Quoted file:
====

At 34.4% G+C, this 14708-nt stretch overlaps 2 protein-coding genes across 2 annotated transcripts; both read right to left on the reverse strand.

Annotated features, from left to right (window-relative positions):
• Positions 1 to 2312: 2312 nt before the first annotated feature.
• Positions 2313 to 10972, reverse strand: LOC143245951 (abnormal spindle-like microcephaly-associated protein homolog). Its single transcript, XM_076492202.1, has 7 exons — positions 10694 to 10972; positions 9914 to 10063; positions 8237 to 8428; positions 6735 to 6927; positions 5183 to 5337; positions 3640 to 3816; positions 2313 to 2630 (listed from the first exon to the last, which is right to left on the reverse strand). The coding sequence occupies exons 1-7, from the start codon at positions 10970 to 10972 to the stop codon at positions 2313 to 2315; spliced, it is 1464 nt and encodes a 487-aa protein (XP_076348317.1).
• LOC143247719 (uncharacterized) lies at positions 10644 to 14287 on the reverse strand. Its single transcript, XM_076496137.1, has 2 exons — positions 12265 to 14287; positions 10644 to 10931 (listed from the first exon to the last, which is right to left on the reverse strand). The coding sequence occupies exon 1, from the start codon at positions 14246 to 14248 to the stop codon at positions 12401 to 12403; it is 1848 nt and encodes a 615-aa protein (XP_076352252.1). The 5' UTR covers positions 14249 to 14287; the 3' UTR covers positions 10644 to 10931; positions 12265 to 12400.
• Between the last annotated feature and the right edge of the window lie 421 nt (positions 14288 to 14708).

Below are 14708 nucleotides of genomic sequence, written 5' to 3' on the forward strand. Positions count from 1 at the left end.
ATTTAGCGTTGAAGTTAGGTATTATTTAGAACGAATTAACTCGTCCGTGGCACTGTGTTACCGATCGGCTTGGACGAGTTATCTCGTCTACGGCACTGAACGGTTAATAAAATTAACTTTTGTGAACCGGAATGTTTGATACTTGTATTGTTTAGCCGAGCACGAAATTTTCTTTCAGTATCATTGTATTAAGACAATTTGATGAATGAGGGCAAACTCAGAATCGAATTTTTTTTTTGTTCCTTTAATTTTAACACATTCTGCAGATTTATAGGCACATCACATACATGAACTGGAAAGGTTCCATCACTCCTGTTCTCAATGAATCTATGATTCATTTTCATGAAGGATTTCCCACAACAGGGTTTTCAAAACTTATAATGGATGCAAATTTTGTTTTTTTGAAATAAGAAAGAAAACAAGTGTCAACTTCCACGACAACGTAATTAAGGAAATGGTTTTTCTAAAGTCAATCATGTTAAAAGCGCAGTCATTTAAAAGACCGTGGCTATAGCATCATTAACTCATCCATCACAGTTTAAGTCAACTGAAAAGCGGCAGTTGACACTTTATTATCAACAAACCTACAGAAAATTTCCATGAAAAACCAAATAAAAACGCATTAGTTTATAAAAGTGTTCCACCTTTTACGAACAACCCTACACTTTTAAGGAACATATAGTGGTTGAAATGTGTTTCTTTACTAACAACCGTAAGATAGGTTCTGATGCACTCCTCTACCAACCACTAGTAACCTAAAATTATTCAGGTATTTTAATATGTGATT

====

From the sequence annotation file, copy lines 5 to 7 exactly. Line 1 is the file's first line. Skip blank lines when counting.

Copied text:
• LOC143247719 (uncharacterized) lies at positions 10644 to 14287 on the reverse strand. Its single transcript, XM_076496137.1, has 2 exons — positions 12265 to 14287; positions 10644 to 10931 (listed from the first exon to the last, which is right to left on the reverse strand). The coding sequence occupies exon 1, from the start codon at positions 14246 to 14248 to the stop codon at positions 12401 to 12403; it is 1848 nt and encodes a 615-aa protein (XP_076352252.1). The 5' UTR covers positions 14249 to 14287; the 3' UTR covers positions 10644 to 10931; positions 12265 to 12400.
• Between the last annotated feature and the right edge of the window lie 421 nt (positions 14288 to 14708).

Below are 14708 nucleotides of genomic sequence, written 5' to 3' on the forward strand. Positions count from 1 at the left end.